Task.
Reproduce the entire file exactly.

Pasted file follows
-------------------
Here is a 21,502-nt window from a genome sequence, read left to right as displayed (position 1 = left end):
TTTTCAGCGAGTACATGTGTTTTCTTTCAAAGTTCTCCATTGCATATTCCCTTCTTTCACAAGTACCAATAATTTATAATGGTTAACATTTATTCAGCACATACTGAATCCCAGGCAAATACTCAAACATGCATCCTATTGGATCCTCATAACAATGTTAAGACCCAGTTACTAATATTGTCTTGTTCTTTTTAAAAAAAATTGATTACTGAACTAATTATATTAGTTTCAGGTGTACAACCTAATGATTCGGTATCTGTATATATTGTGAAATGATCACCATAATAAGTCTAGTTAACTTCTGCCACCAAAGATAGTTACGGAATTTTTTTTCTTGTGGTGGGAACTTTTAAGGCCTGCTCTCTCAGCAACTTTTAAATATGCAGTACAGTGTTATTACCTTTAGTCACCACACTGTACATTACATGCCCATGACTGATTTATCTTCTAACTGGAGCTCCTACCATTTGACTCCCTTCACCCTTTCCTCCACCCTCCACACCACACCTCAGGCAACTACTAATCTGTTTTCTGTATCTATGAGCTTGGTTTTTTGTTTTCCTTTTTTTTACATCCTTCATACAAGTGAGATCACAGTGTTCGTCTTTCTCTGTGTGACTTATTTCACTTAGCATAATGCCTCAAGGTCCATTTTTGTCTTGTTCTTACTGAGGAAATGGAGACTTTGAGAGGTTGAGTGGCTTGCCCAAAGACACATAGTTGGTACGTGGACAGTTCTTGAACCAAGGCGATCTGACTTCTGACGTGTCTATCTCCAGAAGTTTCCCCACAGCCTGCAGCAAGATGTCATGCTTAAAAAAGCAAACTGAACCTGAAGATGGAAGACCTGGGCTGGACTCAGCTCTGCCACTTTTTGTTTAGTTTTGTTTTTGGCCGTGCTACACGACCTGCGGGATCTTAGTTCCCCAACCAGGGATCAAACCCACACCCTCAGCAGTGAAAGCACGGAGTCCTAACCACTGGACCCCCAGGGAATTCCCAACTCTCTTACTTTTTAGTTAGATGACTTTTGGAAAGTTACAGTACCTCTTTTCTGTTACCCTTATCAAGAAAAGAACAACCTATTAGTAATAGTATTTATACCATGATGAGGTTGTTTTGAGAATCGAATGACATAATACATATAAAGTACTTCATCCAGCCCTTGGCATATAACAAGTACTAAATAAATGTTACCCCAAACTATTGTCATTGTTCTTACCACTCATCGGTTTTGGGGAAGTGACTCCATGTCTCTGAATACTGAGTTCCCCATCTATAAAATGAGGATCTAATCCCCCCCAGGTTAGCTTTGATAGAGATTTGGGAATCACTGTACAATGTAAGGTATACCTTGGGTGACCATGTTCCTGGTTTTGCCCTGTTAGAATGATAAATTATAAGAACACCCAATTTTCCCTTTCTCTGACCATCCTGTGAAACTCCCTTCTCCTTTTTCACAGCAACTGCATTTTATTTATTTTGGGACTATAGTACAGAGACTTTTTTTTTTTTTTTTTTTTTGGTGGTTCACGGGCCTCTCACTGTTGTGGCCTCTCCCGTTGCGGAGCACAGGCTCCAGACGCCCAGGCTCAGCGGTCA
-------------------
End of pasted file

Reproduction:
Here is a 21,502-nt window from a genome sequence, read left to right as displayed (position 1 = left end):
TTTTCAGCGAGTACATGTGTTTTCTTTCAAAGTTCTCCATTGCATATTCCCTTCTTTCACAAGTACCAATAATTTATAATGGTTAACATTTATTCAGCACATACTGAATCCCAGGCAAATACTCAAACATGCATCCTATTGGATCCTCATAACAATGTTAAGACCCAGTTACTAATATTGTCTTGTTCTTTTTAAAAAAAATTGATTACTGAACTAATTATATTAGTTTCAGGTGTACAACCTAATGATTCGGTATCTGTATATATTGTGAAATGATCACCATAATAAGTCTAGTTAACTTCTGCCACCAAAGATAGTTACGGAATTTTTTTTCTTGTGGTGGGAACTTTTAAGGCCTGCTCTCTCAGCAACTTTTAAATATGCAGTACAGTGTTATTACCTTTAGTCACCACACTGTACATTACATGCCCATGACTGATTTATCTTCTAACTGGAGCTCCTACCATTTGACTCCCTTCACCCTTTCCTCCACCCTCCACACCACACCTCAGGCAACTACTAATCTGTTTTCTGTATCTATGAGCTTGGTTTTTTGTTTTCCTTTTTTTTACATCCTTCATACAAGTGAGATCACAGTGTTCGTCTTTCTCTGTGTGACTTATTTCACTTAGCATAATGCCTCAAGGTCCATTTTTGTCTTGTTCTTACTGAGGAAATGGAGACTTTGAGAGGTTGAGTGGCTTGCCCAAAGACACATAGTTGGTACGTGGACAGTTCTTGAACCAAGGCGATCTGACTTCTGACGTGTCTATCTCCAGAAGTTTCCCCACAGCCTGCAGCAAGATGTCATGCTTAAAAAAGCAAACTGAACCTGAAGATGGAAGACCTGGGCTGGACTCAGCTCTGCCACTTTTTGTTTAGTTTTGTTTTTGGCCGTGCTACACGACCTGCGGGATCTTAGTTCCCCAACCAGGGATCAAACCCACACCCTCAGCAGTGAAAGCACGGAGTCCTAACCACTGGACCCCCAGGGAATTCCCAACTCTCTTACTTTTTAGTTAGATGACTTTTGGAAAGTTACAGTACCTCTTTTCTGTTACCCTTATCAAGAAAAGAACAACCTATTAGTAATAGTATTTATACCATGATGAGGTTGTTTTGAGAATCGAATGACATAATACATATAAAGTACTTCATCCAGCCCTTGGCATATAACAAGTACTAAATAAATGTTACCCCAAACTATTGTCATTGTTCTTACCACTCATCGGTTTTGGGGAAGTGACTCCATGTCTCTGAATACTGAGTTCCCCATCTATAAAATGAGGATCTAATCCCCCCCAGGTTAGCTTTGATAGAGATTTGGGAATCACTGTACAATGTAAGGTATACCTTGGGTGACCATGTTCCTGGTTTTGCCCTGTTAGAATGATAAATTATAAGAACACCCAATTTTCCCTTTCTCTGACCATCCTGTGAAACTCCCTTCTCCTTTTTCACAGCAACTGCATTTTATTTATTTTGGGACTATAGTACAGAGACTTTTTTTTTTTTTTTTTTTTTGGTGGTTCACGGGCCTCTCACTGTTGTGGCCTCTCCCGTTGCGGAGCACAGGCTCCAGACGCCCAGGCTCAGCGGTCA